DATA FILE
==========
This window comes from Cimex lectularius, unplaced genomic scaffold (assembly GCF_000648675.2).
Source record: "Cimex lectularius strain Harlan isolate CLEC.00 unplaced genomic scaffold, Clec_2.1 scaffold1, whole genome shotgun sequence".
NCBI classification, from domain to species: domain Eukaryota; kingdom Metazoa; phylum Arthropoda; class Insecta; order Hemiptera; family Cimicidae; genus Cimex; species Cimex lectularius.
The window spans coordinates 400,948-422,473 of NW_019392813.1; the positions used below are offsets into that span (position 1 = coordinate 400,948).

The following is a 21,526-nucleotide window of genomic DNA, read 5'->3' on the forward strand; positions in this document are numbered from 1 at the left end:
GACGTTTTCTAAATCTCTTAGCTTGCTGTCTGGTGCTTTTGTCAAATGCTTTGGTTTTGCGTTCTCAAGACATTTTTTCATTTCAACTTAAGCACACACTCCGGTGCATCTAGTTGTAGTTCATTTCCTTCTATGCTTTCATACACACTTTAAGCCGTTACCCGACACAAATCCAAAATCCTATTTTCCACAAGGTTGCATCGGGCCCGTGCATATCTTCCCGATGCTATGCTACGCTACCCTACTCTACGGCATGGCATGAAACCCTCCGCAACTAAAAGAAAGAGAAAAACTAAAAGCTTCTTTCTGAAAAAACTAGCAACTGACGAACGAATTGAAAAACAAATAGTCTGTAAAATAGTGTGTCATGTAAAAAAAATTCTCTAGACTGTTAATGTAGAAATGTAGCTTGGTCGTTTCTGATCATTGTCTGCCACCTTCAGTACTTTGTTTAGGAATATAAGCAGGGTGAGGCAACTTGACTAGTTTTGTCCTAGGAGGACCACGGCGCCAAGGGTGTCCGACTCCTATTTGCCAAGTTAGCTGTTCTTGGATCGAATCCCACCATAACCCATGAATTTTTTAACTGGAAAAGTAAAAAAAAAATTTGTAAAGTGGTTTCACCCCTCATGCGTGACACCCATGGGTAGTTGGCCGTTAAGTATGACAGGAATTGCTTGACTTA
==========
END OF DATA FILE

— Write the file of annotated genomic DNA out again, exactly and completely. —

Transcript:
This window comes from Cimex lectularius, unplaced genomic scaffold (assembly GCF_000648675.2).
Source record: "Cimex lectularius strain Harlan isolate CLEC.00 unplaced genomic scaffold, Clec_2.1 scaffold1, whole genome shotgun sequence".
NCBI classification, from domain to species: domain Eukaryota; kingdom Metazoa; phylum Arthropoda; class Insecta; order Hemiptera; family Cimicidae; genus Cimex; species Cimex lectularius.
The window spans coordinates 400,948-422,473 of NW_019392813.1; the positions used below are offsets into that span (position 1 = coordinate 400,948).

The following is a 21,526-nucleotide window of genomic DNA, read 5'->3' on the forward strand; positions in this document are numbered from 1 at the left end:
GACGTTTTCTAAATCTCTTAGCTTGCTGTCTGGTGCTTTTGTCAAATGCTTTGGTTTTGCGTTCTCAAGACATTTTTTCATTTCAACTTAAGCACACACTCCGGTGCATCTAGTTGTAGTTCATTTCCTTCTATGCTTTCATACACACTTTAAGCCGTTACCCGACACAAATCCAAAATCCTATTTTCCACAAGGTTGCATCGGGCCCGTGCATATCTTCCCGATGCTATGCTACGCTACCCTACTCTACGGCATGGCATGAAACCCTCCGCAACTAAAAGAAAGAGAAAAACTAAAAGCTTCTTTCTGAAAAAACTAGCAACTGACGAACGAATTGAAAAACAAATAGTCTGTAAAATAGTGTGTCATGTAAAAAAAATTCTCTAGACTGTTAATGTAGAAATGTAGCTTGGTCGTTTCTGATCATTGTCTGCCACCTTCAGTACTTTGTTTAGGAATATAAGCAGGGTGAGGCAACTTGACTAGTTTTGTCCTAGGAGGACCACGGCGCCAAGGGTGTCCGACTCCTATTTGCCAAGTTAGCTGTTCTTGGATCGAATCCCACCATAACCCATGAATTTTTTAACTGGAAAAGTAAAAAAAAAATTTGTAAAGTGGTTTCACCCCTCATGCGTGACACCCATGGGTAGTTGGCCGTTAAGTATGACAGGAATTGCTTGACTTA